Sent by Isabel | 2:35 PM | 8-28-2007

Before the Dog Fighting story hit the air, I had never heard of Michael Vick. Race has nothing to do with sociopathic behavior. The behavior he engaged in was torturing animals by:
Electrocuting dogs by getting them wet and then sending currents through their bodies
Throwing golden retrievers and poodles into a pit to be torn apart.
The list goes on...

Basically any person who abuses and kills animals, be that person black white purple or pink, will eventually use sadistic brutality on humans.

Look at any number of cases: Jeffery Domner(sp) comes to mind first.

The kind of sadistic amoral behavior is dangerous to society and I don't care who the person is or how much s/he makes. It has nothing to do with race. The fact that you are implying that it does takes the focus off of the problem - this behavior is dangerous to society. It is criminal.

Sent by Lee Chiles | 2:36 PM | 8-28-2007

From "Beat a Woman? Play On; Beat a Dog? You're Gone" by Sandra Kobrin:

"Scores of NFL players as well as players from the National Basketball Association and Major League Baseball have been convicted of domestic abuse, yet they play on with no fear of losing their careers. Most pay small fines, if that, and are back on the field immediately."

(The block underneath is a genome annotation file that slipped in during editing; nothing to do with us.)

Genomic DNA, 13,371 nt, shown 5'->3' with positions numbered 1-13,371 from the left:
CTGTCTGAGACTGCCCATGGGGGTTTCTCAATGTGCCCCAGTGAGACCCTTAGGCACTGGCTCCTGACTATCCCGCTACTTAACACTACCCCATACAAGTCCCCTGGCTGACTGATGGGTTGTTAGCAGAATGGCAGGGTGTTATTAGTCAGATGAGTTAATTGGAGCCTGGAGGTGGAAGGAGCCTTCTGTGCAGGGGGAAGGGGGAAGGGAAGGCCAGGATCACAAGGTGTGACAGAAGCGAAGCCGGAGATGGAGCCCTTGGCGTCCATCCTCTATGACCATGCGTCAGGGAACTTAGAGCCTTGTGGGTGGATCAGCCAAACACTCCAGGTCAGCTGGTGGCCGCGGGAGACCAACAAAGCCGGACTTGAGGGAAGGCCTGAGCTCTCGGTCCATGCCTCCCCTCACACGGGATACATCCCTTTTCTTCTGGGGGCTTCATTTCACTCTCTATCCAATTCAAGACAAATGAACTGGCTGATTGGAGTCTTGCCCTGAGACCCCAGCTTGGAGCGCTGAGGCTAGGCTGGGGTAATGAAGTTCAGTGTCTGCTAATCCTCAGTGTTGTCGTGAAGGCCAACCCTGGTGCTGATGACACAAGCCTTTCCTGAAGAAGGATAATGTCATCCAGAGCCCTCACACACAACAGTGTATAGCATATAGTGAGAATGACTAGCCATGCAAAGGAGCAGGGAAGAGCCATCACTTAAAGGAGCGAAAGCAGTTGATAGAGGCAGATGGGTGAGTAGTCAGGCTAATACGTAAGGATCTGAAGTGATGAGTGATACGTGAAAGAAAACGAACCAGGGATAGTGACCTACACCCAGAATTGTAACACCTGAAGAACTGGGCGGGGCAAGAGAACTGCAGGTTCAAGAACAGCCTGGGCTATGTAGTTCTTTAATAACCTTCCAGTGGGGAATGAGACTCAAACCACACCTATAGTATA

I can't recall this much hype and demand for punishment in regard to an athlete's being charged with domestic abuse or sexual assault... Are we really a society so concerned with morals?

Sent by Kimberly | 2:41 PM | 8-28-2007

In the United States celebrity and race always plays a part in media coverage and legal action. In this case it would not surprise me if most of the way that celebrity and race play a part is in how some people assume that celebrity and race played a part. Since I am not a football fan I had not really heard of Mr. Vick until the news coverage about his arrest started. Because all of the movies or television programs that I've seen that featured dog-fighting showed white people I assumed that Mr. Vick was white until I happened to see some television coverage of the kerfluffle.